Maybe it’s a good thing that congressional members left town.

June 18, 2016

Orlando Shooting, Not the First Hate Crime

Last night Bill Maher talked about the Orlando killing being the only act of violence against LGBT people. I’m always amazed at the ignorance of self-proclaimed liberals about the subject of homophobia.

We expect this behavior from conservatives. They refuse to mention anything about the LGBT community since the Orlando shooting as they cry crocodile tears about the deaths of 50 people. They send “thoughts and prayers” and hold a “moment of silence” before voting down rights for LGBT people. Two days after the Orlando shooting, Rep. Pete Sessions blocked a bill that would have permanently banned discrimination against workers by federal contractors, President Obama’s executive order that covered 20 percent of the nation’s workers. This is the third time that the House has stopped the LGBT protections bill. Sessions also even insisted that Pulse was not a gay nightclub; he called it “a young person’s nightclub” with “some [LGBT people], but it was mostly Latinos.”

Most people don’t try to persuade conservatives to vote for equal LGBT rights in employment, housing, lodging, and other issues that greatly impact everyone’s lives. But liberals and independents who think that the shooting in Orlando is the first time and place that LGBT people have faced violence need some education.

LGBT people suffer from more hate crimes than any other minority group in the United States. Almost one-fifth of the 5,462 so-called single-bias hate crimes reported to the F.B.I. in 2014 occurred because of the target’s real or perceived sexual orientation or gender identity. Hate crimes against LGBT people in the U.S. Americans are 8.3 times the expected rate based on the size of LGBT population—higher than the rate for Jews (at 3.5) and black people (at 3.2). Crimes against LGBT people increased after same-gender people gained marriage rights.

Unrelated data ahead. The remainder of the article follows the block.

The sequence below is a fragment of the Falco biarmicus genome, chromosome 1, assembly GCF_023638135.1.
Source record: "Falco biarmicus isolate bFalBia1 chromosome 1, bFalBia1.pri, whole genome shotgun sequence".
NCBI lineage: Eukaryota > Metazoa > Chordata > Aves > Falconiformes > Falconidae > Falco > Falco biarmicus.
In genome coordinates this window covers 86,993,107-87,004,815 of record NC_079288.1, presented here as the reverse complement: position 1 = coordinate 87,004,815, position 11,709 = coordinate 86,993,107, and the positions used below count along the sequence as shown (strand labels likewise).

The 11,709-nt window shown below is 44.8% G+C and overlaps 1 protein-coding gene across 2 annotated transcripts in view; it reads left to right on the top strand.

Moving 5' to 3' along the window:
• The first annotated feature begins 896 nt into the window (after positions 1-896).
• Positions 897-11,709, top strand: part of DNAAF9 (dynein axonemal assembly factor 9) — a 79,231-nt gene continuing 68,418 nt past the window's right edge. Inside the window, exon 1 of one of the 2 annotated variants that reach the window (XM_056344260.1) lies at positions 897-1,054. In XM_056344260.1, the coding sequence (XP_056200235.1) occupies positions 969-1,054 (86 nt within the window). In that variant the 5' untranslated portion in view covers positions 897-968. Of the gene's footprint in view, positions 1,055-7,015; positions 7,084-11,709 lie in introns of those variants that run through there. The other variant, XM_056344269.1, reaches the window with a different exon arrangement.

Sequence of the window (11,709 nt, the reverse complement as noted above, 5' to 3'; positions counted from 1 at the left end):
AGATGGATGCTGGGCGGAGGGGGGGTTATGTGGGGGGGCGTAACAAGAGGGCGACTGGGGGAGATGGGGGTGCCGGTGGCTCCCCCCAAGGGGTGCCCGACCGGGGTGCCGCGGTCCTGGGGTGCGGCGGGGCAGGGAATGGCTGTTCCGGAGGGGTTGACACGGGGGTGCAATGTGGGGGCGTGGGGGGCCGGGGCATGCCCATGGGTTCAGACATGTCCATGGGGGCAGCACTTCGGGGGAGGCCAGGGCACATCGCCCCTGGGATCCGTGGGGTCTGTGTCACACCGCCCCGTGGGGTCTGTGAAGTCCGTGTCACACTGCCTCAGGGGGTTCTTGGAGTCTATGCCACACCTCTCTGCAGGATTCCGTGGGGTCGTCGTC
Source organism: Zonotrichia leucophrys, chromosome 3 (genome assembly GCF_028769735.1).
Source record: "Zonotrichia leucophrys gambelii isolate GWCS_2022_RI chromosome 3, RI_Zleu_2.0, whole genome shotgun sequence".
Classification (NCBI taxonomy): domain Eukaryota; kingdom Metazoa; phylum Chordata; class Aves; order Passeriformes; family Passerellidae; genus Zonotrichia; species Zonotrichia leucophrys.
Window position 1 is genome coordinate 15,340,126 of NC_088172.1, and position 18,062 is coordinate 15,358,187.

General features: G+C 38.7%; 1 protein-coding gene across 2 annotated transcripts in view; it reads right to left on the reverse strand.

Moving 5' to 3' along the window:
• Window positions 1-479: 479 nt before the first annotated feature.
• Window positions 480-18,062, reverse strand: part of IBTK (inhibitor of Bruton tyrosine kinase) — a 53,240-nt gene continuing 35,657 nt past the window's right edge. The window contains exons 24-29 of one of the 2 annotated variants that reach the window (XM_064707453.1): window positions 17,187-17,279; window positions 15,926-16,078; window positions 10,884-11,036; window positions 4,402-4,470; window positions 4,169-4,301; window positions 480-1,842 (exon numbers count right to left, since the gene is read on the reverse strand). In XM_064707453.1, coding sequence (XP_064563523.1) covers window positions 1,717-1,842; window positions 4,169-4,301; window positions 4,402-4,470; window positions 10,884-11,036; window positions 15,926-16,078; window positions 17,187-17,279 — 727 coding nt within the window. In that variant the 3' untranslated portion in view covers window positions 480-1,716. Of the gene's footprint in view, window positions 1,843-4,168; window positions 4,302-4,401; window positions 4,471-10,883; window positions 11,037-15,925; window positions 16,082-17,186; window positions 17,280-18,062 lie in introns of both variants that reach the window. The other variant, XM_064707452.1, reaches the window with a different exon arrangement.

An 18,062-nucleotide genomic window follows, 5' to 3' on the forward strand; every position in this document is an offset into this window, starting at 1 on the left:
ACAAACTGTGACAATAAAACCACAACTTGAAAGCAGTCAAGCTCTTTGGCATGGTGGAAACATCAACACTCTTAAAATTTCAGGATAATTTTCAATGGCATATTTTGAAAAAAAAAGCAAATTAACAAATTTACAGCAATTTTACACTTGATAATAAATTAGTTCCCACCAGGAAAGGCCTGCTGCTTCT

These statistics may be the tip of the iceberg because most hate crimes are not reported to the police and local jurisdictions frequently fail to classify those reported as hate crimes. Thousands of city police and county sheriff’s departments filed not one hate crime to the FBI between 2009 and 2014. Mississippi reported only one hate crime throughout the state in 2014. Data in just 12 states shows 88 homicides of LGBT people from 2012 to 2015, and homicides are almost surely much higher for the entire country.

Early reports from the Orlando shooting stated that the Orlando killer called 911 and claimed his crime supported ISIS. Since then, the investigation thinks that this might have been for attention, but conservatives cannot let go of what makes them the most comfortable. South Florida criminal defense attorney Khurrum Wahid, who has represented several defendants accused of terrorist-related activities such as supporting Islamic radicals, said, “It’s a lot easier to call it Islamic terrorism because we’re all united against that. But it’s not as easy to call it homophobia because we’re not all united against that.” The conservative belief also allows them to continue their hateful rhetoric toward the president. For example, Sen. John McCain (R-AZ) said on the campaign trail that “Barack Obama is directly responsible” for the deaths of 50 people last Sunday morning.